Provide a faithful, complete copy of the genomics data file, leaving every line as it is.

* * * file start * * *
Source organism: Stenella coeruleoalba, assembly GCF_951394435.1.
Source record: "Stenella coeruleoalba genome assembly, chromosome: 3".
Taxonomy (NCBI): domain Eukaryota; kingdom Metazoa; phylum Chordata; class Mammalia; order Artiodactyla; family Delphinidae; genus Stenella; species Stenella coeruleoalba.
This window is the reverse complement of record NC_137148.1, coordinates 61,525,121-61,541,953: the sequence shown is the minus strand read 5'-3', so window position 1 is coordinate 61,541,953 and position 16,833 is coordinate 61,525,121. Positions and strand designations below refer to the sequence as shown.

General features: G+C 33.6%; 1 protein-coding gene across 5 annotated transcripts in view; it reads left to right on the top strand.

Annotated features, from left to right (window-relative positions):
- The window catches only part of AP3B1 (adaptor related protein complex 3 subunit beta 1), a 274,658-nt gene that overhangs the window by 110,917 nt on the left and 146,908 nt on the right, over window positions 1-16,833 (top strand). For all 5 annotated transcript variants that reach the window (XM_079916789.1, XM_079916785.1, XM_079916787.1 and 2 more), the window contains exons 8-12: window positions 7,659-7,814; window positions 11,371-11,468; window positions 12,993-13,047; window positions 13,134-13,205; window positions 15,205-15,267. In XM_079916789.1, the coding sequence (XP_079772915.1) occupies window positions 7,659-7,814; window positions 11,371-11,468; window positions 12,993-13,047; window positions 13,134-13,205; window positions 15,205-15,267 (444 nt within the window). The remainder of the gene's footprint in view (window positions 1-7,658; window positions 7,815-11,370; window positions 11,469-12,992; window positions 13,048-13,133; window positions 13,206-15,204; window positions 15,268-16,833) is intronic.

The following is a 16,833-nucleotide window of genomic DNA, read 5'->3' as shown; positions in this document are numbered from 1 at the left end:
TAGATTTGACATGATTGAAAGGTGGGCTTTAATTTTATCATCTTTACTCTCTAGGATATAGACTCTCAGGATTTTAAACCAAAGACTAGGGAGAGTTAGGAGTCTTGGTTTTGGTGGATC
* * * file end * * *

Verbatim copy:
Source organism: Stenella coeruleoalba, assembly GCF_951394435.1.
Source record: "Stenella coeruleoalba genome assembly, chromosome: 3".
Taxonomy (NCBI): domain Eukaryota; kingdom Metazoa; phylum Chordata; class Mammalia; order Artiodactyla; family Delphinidae; genus Stenella; species Stenella coeruleoalba.
This window is the reverse complement of record NC_137148.1, coordinates 61,525,121-61,541,953: the sequence shown is the minus strand read 5'-3', so window position 1 is coordinate 61,541,953 and position 16,833 is coordinate 61,525,121. Positions and strand designations below refer to the sequence as shown.

General features: G+C 33.6%; 1 protein-coding gene across 5 annotated transcripts in view; it reads left to right on the top strand.

Annotated features, from left to right (window-relative positions):
- The window catches only part of AP3B1 (adaptor related protein complex 3 subunit beta 1), a 274,658-nt gene that overhangs the window by 110,917 nt on the left and 146,908 nt on the right, over window positions 1-16,833 (top strand). For all 5 annotated transcript variants that reach the window (XM_079916789.1, XM_079916785.1, XM_079916787.1 and 2 more), the window contains exons 8-12: window positions 7,659-7,814; window positions 11,371-11,468; window positions 12,993-13,047; window positions 13,134-13,205; window positions 15,205-15,267. In XM_079916789.1, the coding sequence (XP_079772915.1) occupies window positions 7,659-7,814; window positions 11,371-11,468; window positions 12,993-13,047; window positions 13,134-13,205; window positions 15,205-15,267 (444 nt within the window). The remainder of the gene's footprint in view (window positions 1-7,658; window positions 7,815-11,370; window positions 11,469-12,992; window positions 13,048-13,133; window positions 13,206-15,204; window positions 15,268-16,833) is intronic.

The following is a 16,833-nucleotide window of genomic DNA, read 5'->3' as shown; positions in this document are numbered from 1 at the left end:
TAGATTTGACATGATTGAAAGGTGGGCTTTAATTTTATCATCTTTACTCTCTAGGATATAGACTCTCAGGATTTTAAACCAAAGACTAGGGAGAGTTAGGAGTCTTGGTTTTGGTGGATC